Milton Glaser talks about his role models

 
When we speak of leaders in design, one name must come first: Milton Glaser has been showing the world what design means, and showing designers what they can be, for five decades. His ability to reflect the best of the discipline to those within it and outside it, and his embodiment of the designer as someone engaged with the world, make him the de facto leader and face of American design. This year, Glaser was recognized for that achievement by President Obama himself with a National Arts Award. Glaser is the first graphic designer to receive that honor, a milestone that he notes with characteristic thoughtfulness. “The fact that it has become an official benediction is important,” he says. “Officially linking graphic design with painting, music, etc. says that it’s not a subset—that design affects the culture.” As the award confirms Glaser’s influence on us today, we wanted to find out whom he considers to be his own influences. Generous to a fault, Glaser emphasized that the fear in assembling such a list is leaving people out. Think of these names, then, as part of a much larger community of designers, artists, collaborators, and clients who have been important to Glaser within the legacy of American design. “We have a short but rich history,” says Glaser. Here are some of the people who shaped it.

1/Herbert Bayer
Glaser says that his work has always been informed by the fact that his formative years were in the postwar era, and that he was around to see the designers of that time produce their seminal work. “Herbert Bayer was an important transitional figure in bringing European ideas to the U.S.,” Glaser says. “Rand got the idea, but Bayer lived it—he was really a European. Paul Rand made it American—there was a translation of what made it from Bayer to Rand that made it interesting.”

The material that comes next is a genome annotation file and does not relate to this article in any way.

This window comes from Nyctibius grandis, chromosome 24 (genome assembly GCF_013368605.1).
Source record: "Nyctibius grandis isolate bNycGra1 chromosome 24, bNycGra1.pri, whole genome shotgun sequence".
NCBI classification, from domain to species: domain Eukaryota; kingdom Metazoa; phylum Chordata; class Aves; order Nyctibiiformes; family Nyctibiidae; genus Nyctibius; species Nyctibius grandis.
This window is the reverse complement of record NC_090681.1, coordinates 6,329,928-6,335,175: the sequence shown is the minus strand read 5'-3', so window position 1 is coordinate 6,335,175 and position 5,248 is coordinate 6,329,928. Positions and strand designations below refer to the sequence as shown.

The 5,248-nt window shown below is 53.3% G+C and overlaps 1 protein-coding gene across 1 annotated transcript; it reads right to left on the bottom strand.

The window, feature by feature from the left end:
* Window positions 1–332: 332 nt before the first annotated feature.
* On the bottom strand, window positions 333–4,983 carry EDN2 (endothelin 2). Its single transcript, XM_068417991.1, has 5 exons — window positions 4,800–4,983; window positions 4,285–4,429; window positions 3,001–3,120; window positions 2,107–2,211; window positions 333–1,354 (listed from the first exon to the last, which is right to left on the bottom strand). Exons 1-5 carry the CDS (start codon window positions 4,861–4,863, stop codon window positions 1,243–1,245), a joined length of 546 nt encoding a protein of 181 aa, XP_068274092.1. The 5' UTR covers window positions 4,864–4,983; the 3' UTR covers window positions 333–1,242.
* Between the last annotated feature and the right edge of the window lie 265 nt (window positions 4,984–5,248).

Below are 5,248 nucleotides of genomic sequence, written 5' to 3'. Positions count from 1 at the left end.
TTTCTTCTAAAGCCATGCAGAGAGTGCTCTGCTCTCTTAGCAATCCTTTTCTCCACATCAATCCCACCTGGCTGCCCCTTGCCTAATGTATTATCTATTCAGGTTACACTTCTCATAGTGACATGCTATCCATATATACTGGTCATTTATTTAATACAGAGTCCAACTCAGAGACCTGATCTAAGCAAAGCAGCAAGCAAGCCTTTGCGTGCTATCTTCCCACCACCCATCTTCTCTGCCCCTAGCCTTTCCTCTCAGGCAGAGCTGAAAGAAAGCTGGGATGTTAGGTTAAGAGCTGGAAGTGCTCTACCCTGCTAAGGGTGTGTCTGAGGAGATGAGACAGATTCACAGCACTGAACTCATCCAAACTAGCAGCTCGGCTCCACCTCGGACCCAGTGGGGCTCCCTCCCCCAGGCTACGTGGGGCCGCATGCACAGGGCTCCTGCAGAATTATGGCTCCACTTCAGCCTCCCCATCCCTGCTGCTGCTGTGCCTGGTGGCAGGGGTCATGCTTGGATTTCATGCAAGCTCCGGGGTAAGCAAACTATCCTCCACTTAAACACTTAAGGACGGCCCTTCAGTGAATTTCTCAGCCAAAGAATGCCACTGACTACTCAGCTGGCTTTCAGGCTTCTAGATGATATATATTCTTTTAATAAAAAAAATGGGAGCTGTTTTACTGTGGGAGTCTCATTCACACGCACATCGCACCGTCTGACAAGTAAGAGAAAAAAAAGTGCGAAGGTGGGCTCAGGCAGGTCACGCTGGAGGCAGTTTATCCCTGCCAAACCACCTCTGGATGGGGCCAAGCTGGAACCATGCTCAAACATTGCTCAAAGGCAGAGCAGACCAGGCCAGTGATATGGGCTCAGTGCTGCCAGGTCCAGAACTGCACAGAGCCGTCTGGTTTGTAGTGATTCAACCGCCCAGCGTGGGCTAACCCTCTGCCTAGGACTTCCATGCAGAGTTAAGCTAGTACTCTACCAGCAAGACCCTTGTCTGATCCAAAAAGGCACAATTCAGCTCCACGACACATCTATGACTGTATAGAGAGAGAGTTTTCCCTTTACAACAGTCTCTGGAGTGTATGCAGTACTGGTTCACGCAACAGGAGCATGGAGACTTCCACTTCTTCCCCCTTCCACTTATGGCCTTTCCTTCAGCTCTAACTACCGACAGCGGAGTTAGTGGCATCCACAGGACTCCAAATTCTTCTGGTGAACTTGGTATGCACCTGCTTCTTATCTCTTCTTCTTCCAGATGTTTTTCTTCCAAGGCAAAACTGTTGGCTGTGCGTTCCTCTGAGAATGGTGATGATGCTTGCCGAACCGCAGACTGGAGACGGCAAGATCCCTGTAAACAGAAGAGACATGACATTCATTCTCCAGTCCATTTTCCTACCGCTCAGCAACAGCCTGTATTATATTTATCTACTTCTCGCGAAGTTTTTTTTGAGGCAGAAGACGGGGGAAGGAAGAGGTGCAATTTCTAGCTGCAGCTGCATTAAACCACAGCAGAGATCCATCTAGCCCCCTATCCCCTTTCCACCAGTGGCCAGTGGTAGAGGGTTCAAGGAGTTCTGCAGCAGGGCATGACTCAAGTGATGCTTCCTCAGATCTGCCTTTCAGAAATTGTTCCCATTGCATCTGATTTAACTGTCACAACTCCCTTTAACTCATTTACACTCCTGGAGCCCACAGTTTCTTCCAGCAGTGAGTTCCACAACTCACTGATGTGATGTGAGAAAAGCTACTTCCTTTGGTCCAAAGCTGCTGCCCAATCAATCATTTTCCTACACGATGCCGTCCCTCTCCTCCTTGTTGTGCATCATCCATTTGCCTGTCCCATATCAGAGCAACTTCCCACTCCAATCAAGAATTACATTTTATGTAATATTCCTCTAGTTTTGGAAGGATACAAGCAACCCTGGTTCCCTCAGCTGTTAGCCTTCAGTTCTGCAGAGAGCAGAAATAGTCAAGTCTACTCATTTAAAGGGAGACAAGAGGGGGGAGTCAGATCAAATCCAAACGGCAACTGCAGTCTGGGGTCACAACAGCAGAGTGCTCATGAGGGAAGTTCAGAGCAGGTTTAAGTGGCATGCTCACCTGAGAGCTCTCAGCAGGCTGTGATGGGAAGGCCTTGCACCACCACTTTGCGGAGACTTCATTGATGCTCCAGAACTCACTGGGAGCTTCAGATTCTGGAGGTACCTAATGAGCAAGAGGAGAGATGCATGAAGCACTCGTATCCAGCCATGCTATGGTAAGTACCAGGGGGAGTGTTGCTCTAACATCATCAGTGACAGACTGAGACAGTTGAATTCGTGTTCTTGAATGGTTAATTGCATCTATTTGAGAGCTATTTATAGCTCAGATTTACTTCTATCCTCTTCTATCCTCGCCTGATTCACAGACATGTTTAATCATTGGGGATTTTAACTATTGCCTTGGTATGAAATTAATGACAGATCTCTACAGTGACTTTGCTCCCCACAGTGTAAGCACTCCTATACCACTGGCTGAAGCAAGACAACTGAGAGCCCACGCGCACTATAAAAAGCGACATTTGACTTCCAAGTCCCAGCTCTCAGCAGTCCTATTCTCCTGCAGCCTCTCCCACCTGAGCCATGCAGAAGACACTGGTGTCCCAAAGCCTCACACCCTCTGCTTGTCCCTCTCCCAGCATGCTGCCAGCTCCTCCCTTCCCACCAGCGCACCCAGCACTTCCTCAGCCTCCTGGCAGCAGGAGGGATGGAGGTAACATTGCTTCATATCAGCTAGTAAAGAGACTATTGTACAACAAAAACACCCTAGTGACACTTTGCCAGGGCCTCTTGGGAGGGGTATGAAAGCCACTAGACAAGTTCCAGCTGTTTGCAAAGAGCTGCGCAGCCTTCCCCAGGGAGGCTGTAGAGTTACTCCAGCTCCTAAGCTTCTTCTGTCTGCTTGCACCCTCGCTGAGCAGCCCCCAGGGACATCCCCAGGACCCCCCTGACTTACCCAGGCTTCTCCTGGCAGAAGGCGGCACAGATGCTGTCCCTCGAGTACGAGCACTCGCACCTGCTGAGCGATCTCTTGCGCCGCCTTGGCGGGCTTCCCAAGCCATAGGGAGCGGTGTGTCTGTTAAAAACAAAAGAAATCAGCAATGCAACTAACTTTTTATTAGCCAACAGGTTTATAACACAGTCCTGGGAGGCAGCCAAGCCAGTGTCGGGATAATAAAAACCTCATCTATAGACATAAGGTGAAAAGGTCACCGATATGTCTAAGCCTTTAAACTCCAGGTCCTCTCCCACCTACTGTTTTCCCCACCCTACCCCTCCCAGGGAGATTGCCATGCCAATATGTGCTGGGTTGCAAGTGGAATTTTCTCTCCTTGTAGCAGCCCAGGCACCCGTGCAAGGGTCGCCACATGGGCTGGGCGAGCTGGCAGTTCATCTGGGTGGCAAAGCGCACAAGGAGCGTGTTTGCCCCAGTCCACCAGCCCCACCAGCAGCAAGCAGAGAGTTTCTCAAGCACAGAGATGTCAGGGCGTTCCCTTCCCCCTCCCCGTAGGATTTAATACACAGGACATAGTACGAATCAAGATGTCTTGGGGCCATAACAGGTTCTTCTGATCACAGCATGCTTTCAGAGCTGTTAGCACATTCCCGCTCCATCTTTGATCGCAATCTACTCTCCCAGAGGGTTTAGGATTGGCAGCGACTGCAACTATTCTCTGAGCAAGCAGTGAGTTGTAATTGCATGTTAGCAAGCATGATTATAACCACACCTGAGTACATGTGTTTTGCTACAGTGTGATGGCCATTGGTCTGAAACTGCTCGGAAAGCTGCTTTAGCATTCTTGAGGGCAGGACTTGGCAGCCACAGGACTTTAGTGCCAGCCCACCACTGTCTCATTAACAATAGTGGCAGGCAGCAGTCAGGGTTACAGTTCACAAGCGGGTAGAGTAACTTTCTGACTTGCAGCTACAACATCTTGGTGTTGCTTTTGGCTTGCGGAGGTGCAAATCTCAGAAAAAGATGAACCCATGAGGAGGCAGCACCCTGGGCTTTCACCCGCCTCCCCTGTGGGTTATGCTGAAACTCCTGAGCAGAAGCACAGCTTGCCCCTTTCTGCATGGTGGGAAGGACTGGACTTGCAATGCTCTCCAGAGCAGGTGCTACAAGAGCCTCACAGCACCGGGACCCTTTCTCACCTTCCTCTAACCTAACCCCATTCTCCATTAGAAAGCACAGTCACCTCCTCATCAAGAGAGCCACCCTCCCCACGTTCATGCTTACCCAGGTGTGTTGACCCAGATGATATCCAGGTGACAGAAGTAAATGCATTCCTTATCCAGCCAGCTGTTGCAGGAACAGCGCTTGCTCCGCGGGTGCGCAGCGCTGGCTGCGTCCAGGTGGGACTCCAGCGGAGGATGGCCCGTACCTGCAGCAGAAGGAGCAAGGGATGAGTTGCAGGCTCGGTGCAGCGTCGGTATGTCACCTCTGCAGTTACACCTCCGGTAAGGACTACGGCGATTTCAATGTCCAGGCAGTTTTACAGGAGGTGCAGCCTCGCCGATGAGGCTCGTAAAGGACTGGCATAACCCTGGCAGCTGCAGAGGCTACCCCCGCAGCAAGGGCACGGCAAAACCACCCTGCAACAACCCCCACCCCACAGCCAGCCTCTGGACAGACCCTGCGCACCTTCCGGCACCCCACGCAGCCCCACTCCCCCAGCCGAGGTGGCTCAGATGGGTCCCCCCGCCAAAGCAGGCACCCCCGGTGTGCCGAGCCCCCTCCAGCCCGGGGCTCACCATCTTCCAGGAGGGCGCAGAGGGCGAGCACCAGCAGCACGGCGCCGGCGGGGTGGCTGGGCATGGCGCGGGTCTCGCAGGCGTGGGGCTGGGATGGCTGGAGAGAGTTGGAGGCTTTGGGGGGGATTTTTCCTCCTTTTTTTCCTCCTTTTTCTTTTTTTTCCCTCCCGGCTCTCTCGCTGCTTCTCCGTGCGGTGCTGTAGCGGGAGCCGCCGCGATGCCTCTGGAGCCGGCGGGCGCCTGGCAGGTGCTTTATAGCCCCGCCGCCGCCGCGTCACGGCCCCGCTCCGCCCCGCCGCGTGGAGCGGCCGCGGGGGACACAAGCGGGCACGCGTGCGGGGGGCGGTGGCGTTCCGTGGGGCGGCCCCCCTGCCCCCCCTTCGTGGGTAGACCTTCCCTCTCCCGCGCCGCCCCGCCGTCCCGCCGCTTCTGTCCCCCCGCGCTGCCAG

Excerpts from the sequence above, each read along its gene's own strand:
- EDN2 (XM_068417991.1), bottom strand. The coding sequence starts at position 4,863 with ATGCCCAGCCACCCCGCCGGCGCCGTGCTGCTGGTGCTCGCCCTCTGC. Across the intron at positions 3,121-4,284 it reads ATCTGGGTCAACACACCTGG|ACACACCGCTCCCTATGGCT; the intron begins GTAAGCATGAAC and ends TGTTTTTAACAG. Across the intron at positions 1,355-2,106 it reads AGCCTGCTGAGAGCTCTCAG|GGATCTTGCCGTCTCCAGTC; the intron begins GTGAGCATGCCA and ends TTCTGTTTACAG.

2/George Salter
One of the many talented artists and designers who fled Germany before and during the Second World War, George Salter was a defining mid-century book cover designer. He also taught calligraphy and lettering at Cooper Union, where Glaser was among his students. “He was a man of great integrity, and he was an influential teacher—so decent, so nurturing,” Glaser says. “I’ve been teaching for 50 years, and a good part of my life is making sure that the values you have are transmitted. And sometimes you can’t do that in your work—you have to do that in a personal way. You can bullshit a lot in teaching, but students understand the distinction between what you are and what you say. ”

3/Lester Beall
Of the American-born designer and poster artist, Glaser says, “He had consistency and graphic rigor, and he was intelligent.” Musing further on designers of this period, Glaser adds, “What is interesting is the high level of quality from beginning to end. The totality of work from these designers is impressive. As an old geezer, the fear is plateauing. These people didn’t have that disinterest that makes the work decline.”

4/Paul Rand
“I personally was influenced by Paul Rand,” says Glaser. “He created a kind of platform for everyone to work from. He was in many ways a thorny man but uncompromising in his work. He showed you could do first-class commercial work. He set a durable standard—his work has an ongoing, universal, nonstylistic value. His stuff looks appropriate for our time as well as that time.”

5/Joseph Baum
Glaser counts his longtime clients as being just as important to his professional development as the designers he admires. “In this profession, it’s important to have good clients to work with—a friendly or affectionate relationship,” he explains. “The secret of success is affection. Only work with people you like.” The late restaurateur Joseph Baum, once the president of Restaurant Associates, was known for resuscitating classics like the Rainbow Room (one of his many collaborations with Glaser). “He was wonderful to work with. Every time you started a project to do a restaurant, he started as if there was no such thing as a restaurant: ‘OK, where on the table should we put the silverware?’ [It was] the idea that you could dispense with everything you know, even though you’ve done it a million times before. I learned more about design from Joe, who was not a designer, than anyone else.”

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